One thing I learned out on the farm this week is just how many MANY insects are out there. I think in largest quantity first place goes to the ants all over the place! Sugar ants to fire ants and nearly everything in between. We also have a fair amount of wasps in the Howdy farm as well. Unfortunately for me, I am terrified of wasps. A fellow intern got to watch me flip out when one almost landed on me. However we besides the fire ants I brought home in my shoes and the wasps I run from we do have a bunch of fascinating insects on the farm!
This beetle looks like a ladybug on steroids because in a way it is. The Mexican Bean beetle is part of the family Coccinellidae which is also known as ladybird beetles. So just think of the Mexican Bean beetle as the hardcore cousin to the ladybug and the Asian lady beetle! As similar as they look, however, this guy does some things differently. Most insects in the Coccinellidae family eat other pests this one eats plants. Maybe he and his buddies were the reason there were some holes in the sweet potato leaves?
Okay, I keep talking about the sweet potatoes that we worked with. I'd say 'harvested,' but that's not as accurate a description as we'd hoped. Oh well, better luck next time! When I arrived on the Howdy Farm Wednesday, Corey told me we'd be harvesting some sweet potatoes. I was pretty excited since I love sweet potatoes, they're just so good!! Anyway, we get out there and start cutting the vines and leaves out of the way and saving them to sell to Ronin cooking, a unique company that makes all of their food only from the freshest of veggies! While cutting off leaves and such is when I found my little beetle. Once we got everything out of the way, we began to dig.
We dug and dug following the roots trying to find some Sweet potatoes. The picture above is Corey showing us how to dig around the tuberous root without breaking it. Despite his excellent demonstration I still broke at least two. Oops! I still had fun though! We cut back three or four plants all of the same variety to see what we could find.
From the plants that we cut back, we only harvested a few sweet potatoes as you can see from the picture on the left. I know it wasn't much, but I still had a blast working with all that dirt. The other interns, as well as myself, enjoyed using our hands rather than shovels too! Now anywhere on the Howdy Farm, you will find some rouge plants growing randomly. For example, that picture on the right is a dried up Okra I found under the sweet potatoes. There had been an okra plant there, but it got choked out by vines of the sweet potato. The cool thing about this particular pod is the thing sticking out of it. By the time I uncovered this okra on the ground the seeds inside started to germinate and the radicle (or first root) became so strong that it broke through the hard outside of both the seed inside and the okra itself. Pretty nifty!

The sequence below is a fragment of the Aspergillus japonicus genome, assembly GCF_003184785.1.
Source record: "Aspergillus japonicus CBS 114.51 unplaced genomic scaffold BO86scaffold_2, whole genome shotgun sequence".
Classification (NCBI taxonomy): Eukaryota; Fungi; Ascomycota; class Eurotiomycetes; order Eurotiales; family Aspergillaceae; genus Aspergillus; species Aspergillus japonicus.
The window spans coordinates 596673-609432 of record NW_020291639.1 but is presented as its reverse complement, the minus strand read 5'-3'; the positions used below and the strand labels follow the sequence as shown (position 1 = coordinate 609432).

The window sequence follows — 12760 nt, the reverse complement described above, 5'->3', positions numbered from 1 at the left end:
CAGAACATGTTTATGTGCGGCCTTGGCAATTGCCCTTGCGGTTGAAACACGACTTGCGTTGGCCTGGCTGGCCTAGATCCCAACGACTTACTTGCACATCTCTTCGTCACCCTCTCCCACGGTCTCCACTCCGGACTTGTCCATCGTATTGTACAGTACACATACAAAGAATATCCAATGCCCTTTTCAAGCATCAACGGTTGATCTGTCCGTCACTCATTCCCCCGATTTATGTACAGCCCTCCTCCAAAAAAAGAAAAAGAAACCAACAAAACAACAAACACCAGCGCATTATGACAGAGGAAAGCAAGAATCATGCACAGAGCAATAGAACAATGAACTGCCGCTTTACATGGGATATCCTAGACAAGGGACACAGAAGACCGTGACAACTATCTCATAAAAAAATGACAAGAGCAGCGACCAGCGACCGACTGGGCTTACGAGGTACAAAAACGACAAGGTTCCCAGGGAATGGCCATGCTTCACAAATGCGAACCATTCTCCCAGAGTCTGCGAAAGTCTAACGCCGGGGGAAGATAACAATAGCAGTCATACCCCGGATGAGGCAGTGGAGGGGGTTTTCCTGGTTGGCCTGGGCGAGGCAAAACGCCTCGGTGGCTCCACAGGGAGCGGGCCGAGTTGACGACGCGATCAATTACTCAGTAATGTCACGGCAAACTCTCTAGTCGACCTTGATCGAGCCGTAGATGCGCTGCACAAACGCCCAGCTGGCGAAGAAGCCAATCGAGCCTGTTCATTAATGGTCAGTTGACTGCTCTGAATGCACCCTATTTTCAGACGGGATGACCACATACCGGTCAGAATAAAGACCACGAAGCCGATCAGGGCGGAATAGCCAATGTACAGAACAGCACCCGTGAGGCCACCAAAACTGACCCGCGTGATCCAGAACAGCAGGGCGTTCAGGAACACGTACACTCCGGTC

I also worked on the farm Thursday this past week, but for the sake of you dear reader, I'll keep it short-ish. Thursday involved cutting back the blackberry bushes, ripping up the morning glories that were taking over the trellis and planting sunflowers and zinnias. Then (literally) on top of all that, we added mulch and compost to all the beds we had been working on. We shoveled a lot on Thursday. Back and forth from the beds to piles of compost and mulch with two wheelbarrows. When I got back to my dorm from the Farm Thursday, my roommate asked how my day was. I told her "I am sunburnt and smell like compost...and I had a blast!"
*Note to self: WEAR SUNSCREEN AND A HAT!